TheBridge profile: Joseph Lorenzo Hall
Name: Joseph Lorenzo Hall
Current city: Washington, DC
Current job: Chief Technologist at Center for Democracy & Technology (CDT)
Past job: Postdoctoral Research Fellow, Helen Nissenbaum (NYU)/Ed Felten (Princeton)/Deirdre Mulligan (UC Berkeley)
Q. Favorite spot for a coffee meeting? Le Pain Quotidien, 14th and K.
Q. Describe how a skill you learned in a previous job helped you in your current job. In my first research job after having been a pastry chef, an astrophysicist taught me that you have to do *both* theory and experimentation to be good at observing the world around you and then in graduate school I learned similarly that people familiar with both quantitative and qualitative methods are more effective at figuring out what the problems are and how to fix them.
Q. Job advice in three words? Always be learning.
Q. How are you (or your company) currently bridging the gap between politics, tech and regulation? We sit directly in the nexus of tech and policy, which often rubs right against politics. Our main approach is demystifying policy and law for technical folks and vice versa in terms of explaining technical topics to the policymaking community.
Q. What can innovators learn from policymakers? They can learn, in the words of the women of the Bombshell natsec podcast, that "process is their valentine"; that is, there are often complex ways that the law and regulation work in certain manners and understanding why that is makes it easier to do new things and correct problems from things that have outlived their welcome.
Q. What can policymakers learn from innovators? How fast the real world is moving; it's quite literally moving faster than we can describe newer technologies to them in terms that policymakers can understand.
Q. Favorite book you recommend? I have a lot of favorite books, but Robert Ruark's "Something of Value" affected me pretty profoundly when I was young. Two friends of very different races become opposite counterparts during Kenya's Mau Mau revolution.
Q. Looking back, what advice would you give yourself in the beginning of your career? You will never have tons of time to study subjects as intently as you do in undergraduate and graduate education... if you don't learn what you need to do what you like, you'll only be catching up later in life! It's not impossible to teach old dogs new tricks but dang you'll have a better life and career if you focus on skills that you know you need to do the things you see people doing that you want to do.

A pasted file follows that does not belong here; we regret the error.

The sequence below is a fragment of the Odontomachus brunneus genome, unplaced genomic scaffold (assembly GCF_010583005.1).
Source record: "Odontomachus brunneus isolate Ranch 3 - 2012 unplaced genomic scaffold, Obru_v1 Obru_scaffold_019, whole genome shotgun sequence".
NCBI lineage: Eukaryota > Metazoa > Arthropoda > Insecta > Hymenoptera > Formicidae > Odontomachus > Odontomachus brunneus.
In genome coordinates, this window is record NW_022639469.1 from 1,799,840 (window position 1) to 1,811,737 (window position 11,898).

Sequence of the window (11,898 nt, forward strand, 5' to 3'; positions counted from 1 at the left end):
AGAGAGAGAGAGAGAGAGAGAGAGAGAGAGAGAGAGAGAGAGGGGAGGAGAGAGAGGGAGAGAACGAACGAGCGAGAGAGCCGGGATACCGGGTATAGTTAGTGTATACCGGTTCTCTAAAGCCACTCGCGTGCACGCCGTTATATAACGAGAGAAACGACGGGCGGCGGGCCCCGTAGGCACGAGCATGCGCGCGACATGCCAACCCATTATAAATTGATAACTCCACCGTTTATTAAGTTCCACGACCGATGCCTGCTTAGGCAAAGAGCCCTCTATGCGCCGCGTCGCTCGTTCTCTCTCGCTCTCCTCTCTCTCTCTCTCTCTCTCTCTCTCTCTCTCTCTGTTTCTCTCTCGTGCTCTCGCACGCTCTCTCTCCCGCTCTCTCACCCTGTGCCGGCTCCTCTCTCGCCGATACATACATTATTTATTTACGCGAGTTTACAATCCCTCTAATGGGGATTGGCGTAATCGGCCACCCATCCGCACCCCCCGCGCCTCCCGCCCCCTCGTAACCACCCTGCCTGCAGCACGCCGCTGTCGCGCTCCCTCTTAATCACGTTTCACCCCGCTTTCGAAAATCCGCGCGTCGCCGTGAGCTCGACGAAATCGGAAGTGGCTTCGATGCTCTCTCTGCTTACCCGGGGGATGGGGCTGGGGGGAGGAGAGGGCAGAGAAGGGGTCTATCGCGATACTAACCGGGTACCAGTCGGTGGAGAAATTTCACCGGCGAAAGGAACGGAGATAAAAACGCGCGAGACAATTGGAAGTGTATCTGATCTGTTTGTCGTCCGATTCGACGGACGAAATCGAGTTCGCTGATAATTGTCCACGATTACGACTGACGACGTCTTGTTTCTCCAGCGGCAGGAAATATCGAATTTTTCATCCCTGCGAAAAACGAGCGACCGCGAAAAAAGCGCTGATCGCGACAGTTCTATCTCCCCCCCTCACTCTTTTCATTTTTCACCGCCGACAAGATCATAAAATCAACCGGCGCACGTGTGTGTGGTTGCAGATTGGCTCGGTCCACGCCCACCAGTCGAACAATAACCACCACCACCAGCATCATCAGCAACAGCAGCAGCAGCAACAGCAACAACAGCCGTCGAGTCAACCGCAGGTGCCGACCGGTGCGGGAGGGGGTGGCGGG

Q: Favorite under the radar company? I'm going to cheat and pick one for-profit company Tall Poppy and Voting Works. Tall Poppy is focused on making online harassment protection part of employee benefits, so that can be available to all. Voting Works, a new company CDT is incubating, will be a nonprofit voting machine vendor, focusing on making highly secure, usable, accessible, and verifiable election technology!
Q. If you had to live in another city, which would it be? I was born in Albuquerque, NM and every day that I spend away from the southwest United States piles up additional longing... something to look forward to in retirement!
Q. Favorite app? In newer iPhones the double camera set-up on the rear-facing side of the phone allows for a "measurement app" which can measure lengths pretty accurately. It's frankly amazing.
Q. Living person you admire? I have a set of nine mentors whom I admire greatly, but I'll highlight my PhD adviser, Pam Samuelson. It's hard to describe the impact she has had on the world and on me specifically. Pam and her husband Bob are the reason there are high-tech legal clinics in each Court District in the United States. She co-founded the EFF. And her scholarship and strategic acumen is unparalleled.
Don’t miss another profile, click here to sign up for our bi-weekly updates with featured profiles.